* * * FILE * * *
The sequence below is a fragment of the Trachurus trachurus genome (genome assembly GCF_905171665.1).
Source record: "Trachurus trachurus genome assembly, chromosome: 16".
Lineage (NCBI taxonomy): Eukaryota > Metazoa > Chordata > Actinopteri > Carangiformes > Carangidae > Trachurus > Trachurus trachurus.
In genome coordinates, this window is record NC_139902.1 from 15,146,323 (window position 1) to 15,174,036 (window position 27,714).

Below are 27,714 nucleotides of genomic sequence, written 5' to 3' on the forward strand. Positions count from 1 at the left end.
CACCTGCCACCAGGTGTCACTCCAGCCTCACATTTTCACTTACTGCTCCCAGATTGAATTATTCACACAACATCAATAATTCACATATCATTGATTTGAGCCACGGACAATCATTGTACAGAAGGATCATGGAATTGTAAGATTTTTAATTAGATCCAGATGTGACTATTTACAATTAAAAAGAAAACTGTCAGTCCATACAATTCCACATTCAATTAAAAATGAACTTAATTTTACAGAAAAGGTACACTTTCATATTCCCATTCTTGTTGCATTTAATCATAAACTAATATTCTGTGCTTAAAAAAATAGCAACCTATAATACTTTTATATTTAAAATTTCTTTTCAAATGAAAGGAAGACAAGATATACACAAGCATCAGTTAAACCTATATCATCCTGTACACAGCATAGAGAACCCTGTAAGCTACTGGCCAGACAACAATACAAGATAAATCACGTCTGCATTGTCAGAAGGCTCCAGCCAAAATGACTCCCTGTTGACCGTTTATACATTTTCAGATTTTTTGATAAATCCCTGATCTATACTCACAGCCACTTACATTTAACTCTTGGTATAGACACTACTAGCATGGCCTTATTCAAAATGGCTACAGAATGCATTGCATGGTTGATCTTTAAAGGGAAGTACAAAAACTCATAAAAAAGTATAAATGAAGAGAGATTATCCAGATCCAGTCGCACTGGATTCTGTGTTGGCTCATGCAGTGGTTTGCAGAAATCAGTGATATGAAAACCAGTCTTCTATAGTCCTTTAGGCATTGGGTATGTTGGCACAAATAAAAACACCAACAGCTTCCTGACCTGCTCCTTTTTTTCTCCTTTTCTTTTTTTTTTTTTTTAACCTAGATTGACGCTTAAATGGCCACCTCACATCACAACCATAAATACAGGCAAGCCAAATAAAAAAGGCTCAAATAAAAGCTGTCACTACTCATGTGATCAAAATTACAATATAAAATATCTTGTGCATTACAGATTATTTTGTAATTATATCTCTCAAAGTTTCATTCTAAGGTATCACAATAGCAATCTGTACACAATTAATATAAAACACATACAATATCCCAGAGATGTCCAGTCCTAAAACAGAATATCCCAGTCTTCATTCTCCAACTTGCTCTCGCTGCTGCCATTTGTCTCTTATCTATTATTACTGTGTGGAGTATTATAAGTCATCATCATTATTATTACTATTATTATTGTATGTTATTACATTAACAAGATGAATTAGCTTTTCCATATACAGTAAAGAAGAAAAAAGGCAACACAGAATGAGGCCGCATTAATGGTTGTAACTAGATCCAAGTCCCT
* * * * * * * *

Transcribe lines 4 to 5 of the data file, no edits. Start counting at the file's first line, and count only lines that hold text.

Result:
In genome coordinates, this window is record NC_139902.1 from 15,146,323 (window position 1) to 15,174,036 (window position 27,714).

Below are 27,714 nucleotides of genomic sequence, written 5' to 3' on the forward strand. Positions count from 1 at the left end.